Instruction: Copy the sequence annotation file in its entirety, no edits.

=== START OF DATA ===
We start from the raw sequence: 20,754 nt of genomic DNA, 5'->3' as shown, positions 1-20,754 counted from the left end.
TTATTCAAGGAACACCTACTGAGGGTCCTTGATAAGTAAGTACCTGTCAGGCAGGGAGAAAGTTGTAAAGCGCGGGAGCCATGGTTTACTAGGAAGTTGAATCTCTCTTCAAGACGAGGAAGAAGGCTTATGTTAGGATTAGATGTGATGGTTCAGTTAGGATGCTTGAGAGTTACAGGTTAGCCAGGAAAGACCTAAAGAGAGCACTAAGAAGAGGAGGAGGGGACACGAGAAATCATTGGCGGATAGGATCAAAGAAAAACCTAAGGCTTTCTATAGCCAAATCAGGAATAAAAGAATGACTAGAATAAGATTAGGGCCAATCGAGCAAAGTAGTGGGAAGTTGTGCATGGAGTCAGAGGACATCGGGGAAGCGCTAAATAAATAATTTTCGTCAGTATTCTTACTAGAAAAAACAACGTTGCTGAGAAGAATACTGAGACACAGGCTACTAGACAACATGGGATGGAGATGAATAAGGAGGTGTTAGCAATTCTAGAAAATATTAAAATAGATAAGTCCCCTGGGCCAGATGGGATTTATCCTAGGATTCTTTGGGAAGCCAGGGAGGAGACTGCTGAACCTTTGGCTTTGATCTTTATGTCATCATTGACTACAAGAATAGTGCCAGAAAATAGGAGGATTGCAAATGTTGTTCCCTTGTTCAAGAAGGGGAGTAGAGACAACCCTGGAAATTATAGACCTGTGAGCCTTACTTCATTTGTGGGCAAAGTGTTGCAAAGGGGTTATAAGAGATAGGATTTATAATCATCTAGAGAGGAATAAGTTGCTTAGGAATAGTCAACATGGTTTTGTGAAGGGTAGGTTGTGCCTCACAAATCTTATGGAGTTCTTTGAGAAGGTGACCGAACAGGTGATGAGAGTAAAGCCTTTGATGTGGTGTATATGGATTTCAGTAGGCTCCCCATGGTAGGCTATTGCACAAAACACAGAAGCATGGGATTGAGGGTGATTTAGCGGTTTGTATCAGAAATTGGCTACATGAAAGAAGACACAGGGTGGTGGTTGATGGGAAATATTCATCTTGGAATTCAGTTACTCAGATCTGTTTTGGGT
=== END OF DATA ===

We start from the raw sequence: 20,754 nt of genomic DNA, 5'->3' as shown, positions 1-20,754 counted from the left end.
TTATTCAAGGAACACCTACTGAGGGTCCTTGATAAGTAAGTACCTGTCAGGCAGGGAGAAAGTTGTAAAGCGCGGGAGCCATGGTTTACTAGGAAGTTGAATCTCTCTTCAAGACGAGGAAGAAGGCTTATGTTAGGATTAGATGTGATGGTTCAGTTAGGATGCTTGAGAGTTACAGGTTAGCCAGGAAAGACCTAAAGAGAGCACTAAGAAGAGGAGGAGGGGACACGAGAAATCATTGGCGGATAGGATCAAAGAAAAACCTAAGGCTTTCTATAGCCAAATCAGGAATAAAAGAATGACTAGAATAAGATTAGGGCCAATCGAGCAAAGTAGTGGGAAGTTGTGCATGGAGTCAGAGGACATCGGGGAAGCGCTAAATAAATAATTTTCGTCAGTATTCTTACTAGAAAAAACAACGTTGCTGAGAAGAATACTGAGACACAGGCTACTAGACAACATGGGATGGAGATGAATAAGGAGGTGTTAGCAATTCTAGAAAATATTAAAATAGATAAGTCCCCTGGGCCAGATGGGATTTATCCTAGGATTCTTTGGGAAGCCAGGGAGGAGACTGCTGAACCTTTGGCTTTGATCTTTATGTCATCATTGACTACAAGAATAGTGCCAGAAAATAGGAGGATTGCAAATGTTGTTCCCTTGTTCAAGAAGGGGAGTAGAGACAACCCTGGAAATTATAGACCTGTGAGCCTTACTTCATTTGTGGGCAAAGTGTTGCAAAGGGGTTATAAGAGATAGGATTTATAATCATCTAGAGAGGAATAAGTTGCTTAGGAATAGTCAACATGGTTTTGTGAAGGGTAGGTTGTGCCTCACAAATCTTATGGAGTTCTTTGAGAAGGTGACCGAACAGGTGATGAGAGTAAAGCCTTTGATGTGGTGTATATGGATTTCAGTAGGCTCCCCATGGTAGGCTATTGCACAAAACACAGAAGCATGGGATTGAGGGTGATTTAGCGGTTTGTATCAGAAATTGGCTACATGAAAGAAGACACAGGGTGGTGGTTGATGGGAAATATTCATCTTGGAATTCAGTTACTCAGATCTGTTTTGGGT